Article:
By Alistair Bryce-Clegg
Author of 'Best Practice in the Early Years'
There is a huge amount of learning attached to any significant event in a child’s life and celebrations like birthdays, Eid and Christmas are great opportunities to develop a range of skills. At times when children are excited and motivated by the events in their life they show high levels of engagement, and this is an opportunity that is too good to miss.
The problem is that often as practitioners, our focus is on the run up to an event. We spend a lot of time talking about what is going to happen, which for children can be a difficult concept.
If you take Christmas as an example, if you are 4 years old then you will have only experienced 4 Christmases and for at least half of those you would be too young to understand or remember what it was all about, so predicting what is about to happen from memory is an almost impossible task.
I remember very early on in my Early Years career being observed when I delivered a carpet session to my children all about Bonfire Night. I based the session on using and developing descriptive language linked to fireworks.
I had spent hours turning loo rolls into rockets using a year’s supply of shiny paper from the stock cupboard. I gave them tissue paper tails and glue them to sticks. I started my session by running across the room waving the sticks in the air and shouting ‘woosh!’. In my head I looked like one of those athletes in the Olympics that does amazing acrobatics on a bouncy mat, but I think in truth, I just looked like a fool!
I certainly got some engagement from the children and the people observing, but not the sort that I was looking for! Even though I had read some firework poems to the children and we had watched a tape (yes, I am that old) of fireworks, it wasn’t real or relevant enough to enable them to take part in the activity.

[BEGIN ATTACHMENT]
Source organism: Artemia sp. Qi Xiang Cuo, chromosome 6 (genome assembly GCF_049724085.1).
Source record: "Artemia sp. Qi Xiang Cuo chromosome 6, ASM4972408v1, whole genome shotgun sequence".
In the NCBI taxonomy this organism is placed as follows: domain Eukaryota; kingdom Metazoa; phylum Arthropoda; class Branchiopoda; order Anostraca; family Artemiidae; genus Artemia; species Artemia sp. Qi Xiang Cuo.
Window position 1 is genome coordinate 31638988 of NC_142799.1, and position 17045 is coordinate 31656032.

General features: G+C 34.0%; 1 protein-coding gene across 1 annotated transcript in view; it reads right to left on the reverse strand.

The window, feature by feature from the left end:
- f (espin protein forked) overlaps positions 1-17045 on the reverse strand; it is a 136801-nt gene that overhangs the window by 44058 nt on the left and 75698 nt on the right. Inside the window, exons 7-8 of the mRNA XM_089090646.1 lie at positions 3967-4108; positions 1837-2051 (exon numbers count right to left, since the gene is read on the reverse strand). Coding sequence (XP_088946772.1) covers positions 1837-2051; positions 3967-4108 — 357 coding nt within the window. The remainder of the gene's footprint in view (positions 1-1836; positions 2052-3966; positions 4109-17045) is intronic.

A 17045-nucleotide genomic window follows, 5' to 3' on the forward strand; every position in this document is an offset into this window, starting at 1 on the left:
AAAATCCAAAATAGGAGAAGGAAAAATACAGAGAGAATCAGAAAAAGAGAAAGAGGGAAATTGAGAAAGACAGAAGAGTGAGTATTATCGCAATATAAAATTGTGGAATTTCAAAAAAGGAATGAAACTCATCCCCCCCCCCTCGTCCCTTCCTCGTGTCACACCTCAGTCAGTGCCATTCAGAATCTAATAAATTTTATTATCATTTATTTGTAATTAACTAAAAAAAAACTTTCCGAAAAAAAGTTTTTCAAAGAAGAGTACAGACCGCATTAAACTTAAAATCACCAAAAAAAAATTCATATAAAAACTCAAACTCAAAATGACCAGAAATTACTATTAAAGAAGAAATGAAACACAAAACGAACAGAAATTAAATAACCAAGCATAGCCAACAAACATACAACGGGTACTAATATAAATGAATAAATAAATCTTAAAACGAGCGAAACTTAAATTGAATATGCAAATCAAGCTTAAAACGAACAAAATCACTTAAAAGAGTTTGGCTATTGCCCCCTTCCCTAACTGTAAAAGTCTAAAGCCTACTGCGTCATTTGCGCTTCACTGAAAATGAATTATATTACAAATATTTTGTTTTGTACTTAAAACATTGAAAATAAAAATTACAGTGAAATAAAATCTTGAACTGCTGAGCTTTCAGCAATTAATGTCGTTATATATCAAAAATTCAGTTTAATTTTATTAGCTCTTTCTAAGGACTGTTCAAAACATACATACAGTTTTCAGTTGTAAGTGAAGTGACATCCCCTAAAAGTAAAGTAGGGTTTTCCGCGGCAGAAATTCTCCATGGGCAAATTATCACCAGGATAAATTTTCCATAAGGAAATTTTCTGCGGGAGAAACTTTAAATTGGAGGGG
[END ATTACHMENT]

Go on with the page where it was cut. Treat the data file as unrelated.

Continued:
So, after all my dancing, poetry and prep, when I said to the children “What noise does a firework make?” they just looked at me blankly!
Now, if I had waited until the day after Bonfire Night, when lots of the children would have had real experiences of seeing or hearing fireworks for themselves, then I would have had a very different outcome to my carpet session.
Some of the work that we do with children around significant events is giving them knowledge and experiences to remind them of what they have done before, or creating the opportunity to do something completely different in order to build a new memory or gain a new skill. But if we want to maximise the potential for learning and development, then revisiting after the event is key. Recent recall and reminiscence is a very powerful tool that it is easy for children to access.
When we talk about reminiscing, we often think about people telling stories from the past. But there have been lots of studies that show that giving young children the opportunity to reminisce about recent events can support their short and long term development.